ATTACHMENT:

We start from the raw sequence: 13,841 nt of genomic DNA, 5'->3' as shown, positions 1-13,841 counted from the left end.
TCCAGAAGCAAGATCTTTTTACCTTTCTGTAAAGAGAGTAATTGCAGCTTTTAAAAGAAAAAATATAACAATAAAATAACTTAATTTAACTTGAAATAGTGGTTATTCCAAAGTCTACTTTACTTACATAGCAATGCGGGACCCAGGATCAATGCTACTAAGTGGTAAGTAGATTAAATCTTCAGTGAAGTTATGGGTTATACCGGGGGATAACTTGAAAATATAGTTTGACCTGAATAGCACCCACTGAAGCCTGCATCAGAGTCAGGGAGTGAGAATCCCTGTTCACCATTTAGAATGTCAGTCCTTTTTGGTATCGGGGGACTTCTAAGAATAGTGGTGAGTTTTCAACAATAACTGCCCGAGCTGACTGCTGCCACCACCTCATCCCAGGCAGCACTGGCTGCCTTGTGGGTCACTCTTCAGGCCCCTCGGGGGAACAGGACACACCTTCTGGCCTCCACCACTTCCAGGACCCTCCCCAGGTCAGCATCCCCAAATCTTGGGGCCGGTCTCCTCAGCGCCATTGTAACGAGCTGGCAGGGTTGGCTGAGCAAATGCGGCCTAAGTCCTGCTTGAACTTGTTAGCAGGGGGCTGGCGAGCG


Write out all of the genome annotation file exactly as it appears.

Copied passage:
We start from the raw sequence: 13,841 nt of genomic DNA, 5'->3' as shown, positions 1-13,841 counted from the left end.
TCCAGAAGCAAGATCTTTTTACCTTTCTGTAAAGAGAGTAATTGCAGCTTTTAAAAGAAAAAATATAACAATAAAATAACTTAATTTAACTTGAAATAGTGGTTATTCCAAAGTCTACTTTACTTACATAGCAATGCGGGACCCAGGATCAATGCTACTAAGTGGTAAGTAGATTAAATCTTCAGTGAAGTTATGGGTTATACCGGGGGATAACTTGAAAATATAGTTTGACCTGAATAGCACCCACTGAAGCCTGCATCAGAGTCAGGGAGTGAGAATCCCTGTTCACCATTTAGAATGTCAGTCCTTTTTGGTATCGGGGGACTTCTAAGAATAGTGGTGAGTTTTCAACAATAACTGCCCGAGCTGACTGCTGCCACCACCTCATCCCAGGCAGCACTGGCTGCCTTGTGGGTCACTCTTCAGGCCCCTCGGGGGAACAGGACACACCTTCTGGCCTCCACCACTTCCAGGACCCTCCCCAGGTCAGCATCCCCAAATCTTGGGGCCGGTCTCCTCAGCGCCATTGTAACGAGCTGGCAGGGTTGGCTGAGCAAATGCGGCCTAAGTCCTGCTTGAACTTGTTAGCAGGGGGCTGGCGAGCG